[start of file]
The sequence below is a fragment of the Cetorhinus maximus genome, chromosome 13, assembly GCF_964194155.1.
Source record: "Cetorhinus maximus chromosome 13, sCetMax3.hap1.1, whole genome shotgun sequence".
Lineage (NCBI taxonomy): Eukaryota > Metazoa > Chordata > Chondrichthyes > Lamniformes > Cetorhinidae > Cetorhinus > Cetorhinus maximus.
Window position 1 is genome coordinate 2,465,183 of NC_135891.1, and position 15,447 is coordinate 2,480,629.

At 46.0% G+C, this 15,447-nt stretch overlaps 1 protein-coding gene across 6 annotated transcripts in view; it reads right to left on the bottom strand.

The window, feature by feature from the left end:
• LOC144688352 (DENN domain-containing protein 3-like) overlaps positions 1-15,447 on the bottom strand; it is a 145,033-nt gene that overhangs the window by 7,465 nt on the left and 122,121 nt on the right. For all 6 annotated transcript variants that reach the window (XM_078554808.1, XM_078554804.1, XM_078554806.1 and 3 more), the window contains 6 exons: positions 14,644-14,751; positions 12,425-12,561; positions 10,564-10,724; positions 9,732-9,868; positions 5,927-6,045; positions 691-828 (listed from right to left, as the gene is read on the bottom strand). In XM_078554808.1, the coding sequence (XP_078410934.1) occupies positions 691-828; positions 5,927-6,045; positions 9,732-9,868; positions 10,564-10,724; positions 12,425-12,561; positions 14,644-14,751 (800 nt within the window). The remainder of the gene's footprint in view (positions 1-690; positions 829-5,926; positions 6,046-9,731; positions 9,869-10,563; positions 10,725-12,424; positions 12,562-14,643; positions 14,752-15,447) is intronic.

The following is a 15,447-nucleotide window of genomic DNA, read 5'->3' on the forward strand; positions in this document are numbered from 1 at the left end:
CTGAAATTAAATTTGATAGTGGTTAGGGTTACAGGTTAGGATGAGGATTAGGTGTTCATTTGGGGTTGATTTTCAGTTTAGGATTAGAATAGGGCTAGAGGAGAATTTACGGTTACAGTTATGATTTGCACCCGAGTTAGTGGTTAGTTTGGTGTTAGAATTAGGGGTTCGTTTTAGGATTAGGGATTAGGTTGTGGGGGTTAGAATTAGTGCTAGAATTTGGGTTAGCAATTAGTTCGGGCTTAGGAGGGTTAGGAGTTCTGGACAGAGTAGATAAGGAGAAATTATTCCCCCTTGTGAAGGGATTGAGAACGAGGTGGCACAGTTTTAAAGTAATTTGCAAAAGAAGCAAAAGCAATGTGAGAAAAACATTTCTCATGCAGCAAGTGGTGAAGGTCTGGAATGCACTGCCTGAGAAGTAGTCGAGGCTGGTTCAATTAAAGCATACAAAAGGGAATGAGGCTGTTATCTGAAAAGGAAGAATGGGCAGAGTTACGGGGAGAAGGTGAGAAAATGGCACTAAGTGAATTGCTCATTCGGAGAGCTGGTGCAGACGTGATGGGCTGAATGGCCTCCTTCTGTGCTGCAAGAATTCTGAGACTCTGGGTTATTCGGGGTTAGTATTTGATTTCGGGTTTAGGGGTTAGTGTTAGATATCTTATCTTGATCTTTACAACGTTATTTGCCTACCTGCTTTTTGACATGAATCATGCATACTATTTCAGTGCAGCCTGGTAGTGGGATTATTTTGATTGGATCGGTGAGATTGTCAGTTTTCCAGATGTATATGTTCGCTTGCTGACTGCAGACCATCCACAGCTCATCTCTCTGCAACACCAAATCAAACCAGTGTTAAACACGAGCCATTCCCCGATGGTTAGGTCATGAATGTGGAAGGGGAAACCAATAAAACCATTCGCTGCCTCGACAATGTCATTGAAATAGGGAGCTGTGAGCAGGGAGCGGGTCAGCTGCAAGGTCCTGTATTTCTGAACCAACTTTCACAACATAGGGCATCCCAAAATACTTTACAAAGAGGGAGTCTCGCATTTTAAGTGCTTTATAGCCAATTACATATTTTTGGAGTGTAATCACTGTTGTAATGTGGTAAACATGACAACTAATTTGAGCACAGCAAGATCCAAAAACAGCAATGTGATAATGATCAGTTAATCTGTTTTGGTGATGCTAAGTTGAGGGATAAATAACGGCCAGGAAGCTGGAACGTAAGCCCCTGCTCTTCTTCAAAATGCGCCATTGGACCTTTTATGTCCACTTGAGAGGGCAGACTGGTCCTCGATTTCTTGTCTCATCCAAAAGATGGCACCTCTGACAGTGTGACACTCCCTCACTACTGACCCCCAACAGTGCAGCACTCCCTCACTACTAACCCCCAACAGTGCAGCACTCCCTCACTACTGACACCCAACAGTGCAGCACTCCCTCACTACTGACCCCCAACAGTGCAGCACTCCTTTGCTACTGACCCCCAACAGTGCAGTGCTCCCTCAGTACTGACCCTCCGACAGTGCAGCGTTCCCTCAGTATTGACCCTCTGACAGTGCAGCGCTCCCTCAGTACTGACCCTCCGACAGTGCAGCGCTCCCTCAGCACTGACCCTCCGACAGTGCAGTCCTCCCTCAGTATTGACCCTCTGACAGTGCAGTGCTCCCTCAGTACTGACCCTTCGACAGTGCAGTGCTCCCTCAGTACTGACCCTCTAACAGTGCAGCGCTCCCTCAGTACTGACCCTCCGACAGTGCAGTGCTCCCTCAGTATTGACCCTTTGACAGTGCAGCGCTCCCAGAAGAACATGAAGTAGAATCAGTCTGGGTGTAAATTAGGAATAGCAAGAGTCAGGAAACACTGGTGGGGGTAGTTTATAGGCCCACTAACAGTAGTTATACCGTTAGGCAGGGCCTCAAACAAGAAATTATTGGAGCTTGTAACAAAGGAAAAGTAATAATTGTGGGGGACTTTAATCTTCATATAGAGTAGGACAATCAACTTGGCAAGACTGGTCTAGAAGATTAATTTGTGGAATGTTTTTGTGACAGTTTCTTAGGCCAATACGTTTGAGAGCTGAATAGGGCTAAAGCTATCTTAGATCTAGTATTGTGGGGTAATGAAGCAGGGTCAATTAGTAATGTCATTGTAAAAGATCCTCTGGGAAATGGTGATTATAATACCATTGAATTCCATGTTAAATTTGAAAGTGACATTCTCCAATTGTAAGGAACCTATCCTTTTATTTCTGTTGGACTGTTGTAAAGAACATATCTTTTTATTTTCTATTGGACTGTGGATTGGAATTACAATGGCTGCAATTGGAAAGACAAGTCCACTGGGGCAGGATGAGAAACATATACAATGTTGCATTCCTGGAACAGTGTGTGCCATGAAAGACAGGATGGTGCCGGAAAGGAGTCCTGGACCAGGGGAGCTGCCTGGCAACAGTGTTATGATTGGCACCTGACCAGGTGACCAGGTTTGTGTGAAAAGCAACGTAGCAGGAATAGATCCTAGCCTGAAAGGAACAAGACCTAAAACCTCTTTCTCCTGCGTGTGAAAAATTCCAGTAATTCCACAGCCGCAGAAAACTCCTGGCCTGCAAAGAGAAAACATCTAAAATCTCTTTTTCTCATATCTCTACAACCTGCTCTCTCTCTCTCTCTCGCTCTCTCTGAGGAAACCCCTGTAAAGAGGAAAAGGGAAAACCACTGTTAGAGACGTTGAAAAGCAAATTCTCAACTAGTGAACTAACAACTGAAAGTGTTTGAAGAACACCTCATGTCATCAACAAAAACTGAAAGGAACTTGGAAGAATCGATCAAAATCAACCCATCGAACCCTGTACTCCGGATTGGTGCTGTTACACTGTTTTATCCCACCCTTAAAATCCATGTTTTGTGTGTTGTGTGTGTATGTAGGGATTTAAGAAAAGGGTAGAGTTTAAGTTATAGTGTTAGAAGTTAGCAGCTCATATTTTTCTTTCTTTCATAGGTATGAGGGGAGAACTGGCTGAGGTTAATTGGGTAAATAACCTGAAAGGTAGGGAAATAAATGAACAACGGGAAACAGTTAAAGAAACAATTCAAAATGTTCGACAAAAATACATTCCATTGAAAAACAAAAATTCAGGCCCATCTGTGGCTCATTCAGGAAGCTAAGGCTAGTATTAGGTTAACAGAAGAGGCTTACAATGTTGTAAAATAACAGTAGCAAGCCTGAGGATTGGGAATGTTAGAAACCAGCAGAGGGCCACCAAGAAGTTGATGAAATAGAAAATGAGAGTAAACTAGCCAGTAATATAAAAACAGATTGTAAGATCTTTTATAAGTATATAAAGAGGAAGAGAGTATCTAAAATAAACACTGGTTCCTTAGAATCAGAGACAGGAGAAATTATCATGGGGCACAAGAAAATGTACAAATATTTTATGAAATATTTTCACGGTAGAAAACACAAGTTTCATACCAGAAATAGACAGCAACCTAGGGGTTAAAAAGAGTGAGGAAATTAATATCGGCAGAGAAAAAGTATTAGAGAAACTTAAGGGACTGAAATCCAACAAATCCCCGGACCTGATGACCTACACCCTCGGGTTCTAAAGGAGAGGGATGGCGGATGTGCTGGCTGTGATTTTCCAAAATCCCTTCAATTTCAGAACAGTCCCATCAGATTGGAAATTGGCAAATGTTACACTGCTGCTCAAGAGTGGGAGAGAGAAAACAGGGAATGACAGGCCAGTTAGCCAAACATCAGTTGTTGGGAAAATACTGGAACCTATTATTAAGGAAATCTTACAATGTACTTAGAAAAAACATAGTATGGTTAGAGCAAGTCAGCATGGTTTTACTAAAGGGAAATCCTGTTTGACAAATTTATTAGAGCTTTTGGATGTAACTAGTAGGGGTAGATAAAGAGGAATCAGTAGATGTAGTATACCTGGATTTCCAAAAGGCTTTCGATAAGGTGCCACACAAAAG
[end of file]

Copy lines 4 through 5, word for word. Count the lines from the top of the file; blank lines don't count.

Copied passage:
Window position 1 is genome coordinate 2,465,183 of NC_135891.1, and position 15,447 is coordinate 2,480,629.

At 46.0% G+C, this 15,447-nt stretch overlaps 1 protein-coding gene across 6 annotated transcripts in view; it reads right to left on the bottom strand.